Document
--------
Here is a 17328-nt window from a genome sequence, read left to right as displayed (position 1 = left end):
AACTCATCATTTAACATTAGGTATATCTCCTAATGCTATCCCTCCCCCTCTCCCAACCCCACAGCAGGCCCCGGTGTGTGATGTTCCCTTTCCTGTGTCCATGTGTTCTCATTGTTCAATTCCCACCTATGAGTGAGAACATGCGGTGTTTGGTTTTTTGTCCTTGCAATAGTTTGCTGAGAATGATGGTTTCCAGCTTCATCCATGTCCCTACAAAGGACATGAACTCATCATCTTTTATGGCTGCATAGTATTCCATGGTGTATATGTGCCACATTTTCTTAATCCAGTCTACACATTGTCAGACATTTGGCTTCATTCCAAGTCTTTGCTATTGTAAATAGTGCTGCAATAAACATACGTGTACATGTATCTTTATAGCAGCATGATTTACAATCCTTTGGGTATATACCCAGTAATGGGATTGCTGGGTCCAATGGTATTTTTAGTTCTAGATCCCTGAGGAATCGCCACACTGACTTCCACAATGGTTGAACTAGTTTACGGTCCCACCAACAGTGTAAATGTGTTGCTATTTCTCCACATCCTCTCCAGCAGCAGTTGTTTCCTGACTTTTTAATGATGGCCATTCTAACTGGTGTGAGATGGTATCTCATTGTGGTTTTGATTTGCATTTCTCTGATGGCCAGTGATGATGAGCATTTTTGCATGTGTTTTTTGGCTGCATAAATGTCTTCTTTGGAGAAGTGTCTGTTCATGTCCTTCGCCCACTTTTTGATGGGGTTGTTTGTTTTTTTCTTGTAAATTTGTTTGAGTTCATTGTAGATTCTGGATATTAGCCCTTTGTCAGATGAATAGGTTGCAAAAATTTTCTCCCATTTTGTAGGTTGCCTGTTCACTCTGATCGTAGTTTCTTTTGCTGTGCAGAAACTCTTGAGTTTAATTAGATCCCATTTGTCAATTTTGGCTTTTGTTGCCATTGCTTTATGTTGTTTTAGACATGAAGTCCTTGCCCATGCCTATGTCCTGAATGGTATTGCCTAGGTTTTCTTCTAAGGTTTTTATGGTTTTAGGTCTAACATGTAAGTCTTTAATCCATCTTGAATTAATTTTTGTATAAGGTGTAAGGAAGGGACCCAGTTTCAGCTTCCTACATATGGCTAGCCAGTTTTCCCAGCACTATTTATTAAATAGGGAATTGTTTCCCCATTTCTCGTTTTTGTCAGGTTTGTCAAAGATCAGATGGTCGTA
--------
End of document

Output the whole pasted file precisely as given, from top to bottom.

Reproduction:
Here is a 17328-nt window from a genome sequence, read left to right as displayed (position 1 = left end):
AACTCATCATTTAACATTAGGTATATCTCCTAATGCTATCCCTCCCCCTCTCCCAACCCCACAGCAGGCCCCGGTGTGTGATGTTCCCTTTCCTGTGTCCATGTGTTCTCATTGTTCAATTCCCACCTATGAGTGAGAACATGCGGTGTTTGGTTTTTTGTCCTTGCAATAGTTTGCTGAGAATGATGGTTTCCAGCTTCATCCATGTCCCTACAAAGGACATGAACTCATCATCTTTTATGGCTGCATAGTATTCCATGGTGTATATGTGCCACATTTTCTTAATCCAGTCTACACATTGTCAGACATTTGGCTTCATTCCAAGTCTTTGCTATTGTAAATAGTGCTGCAATAAACATACGTGTACATGTATCTTTATAGCAGCATGATTTACAATCCTTTGGGTATATACCCAGTAATGGGATTGCTGGGTCCAATGGTATTTTTAGTTCTAGATCCCTGAGGAATCGCCACACTGACTTCCACAATGGTTGAACTAGTTTACGGTCCCACCAACAGTGTAAATGTGTTGCTATTTCTCCACATCCTCTCCAGCAGCAGTTGTTTCCTGACTTTTTAATGATGGCCATTCTAACTGGTGTGAGATGGTATCTCATTGTGGTTTTGATTTGCATTTCTCTGATGGCCAGTGATGATGAGCATTTTTGCATGTGTTTTTTGGCTGCATAAATGTCTTCTTTGGAGAAGTGTCTGTTCATGTCCTTCGCCCACTTTTTGATGGGGTTGTTTGTTTTTTTCTTGTAAATTTGTTTGAGTTCATTGTAGATTCTGGATATTAGCCCTTTGTCAGATGAATAGGTTGCAAAAATTTTCTCCCATTTTGTAGGTTGCCTGTTCACTCTGATCGTAGTTTCTTTTGCTGTGCAGAAACTCTTGAGTTTAATTAGATCCCATTTGTCAATTTTGGCTTTTGTTGCCATTGCTTTATGTTGTTTTAGACATGAAGTCCTTGCCCATGCCTATGTCCTGAATGGTATTGCCTAGGTTTTCTTCTAAGGTTTTTATGGTTTTAGGTCTAACATGTAAGTCTTTAATCCATCTTGAATTAATTTTTGTATAAGGTGTAAGGAAGGGACCCAGTTTCAGCTTCCTACATATGGCTAGCCAGTTTTCCCAGCACTATTTATTAAATAGGGAATTGTTTCCCCATTTCTCGTTTTTGTCAGGTTTGTCAAAGATCAGATGGTCGTA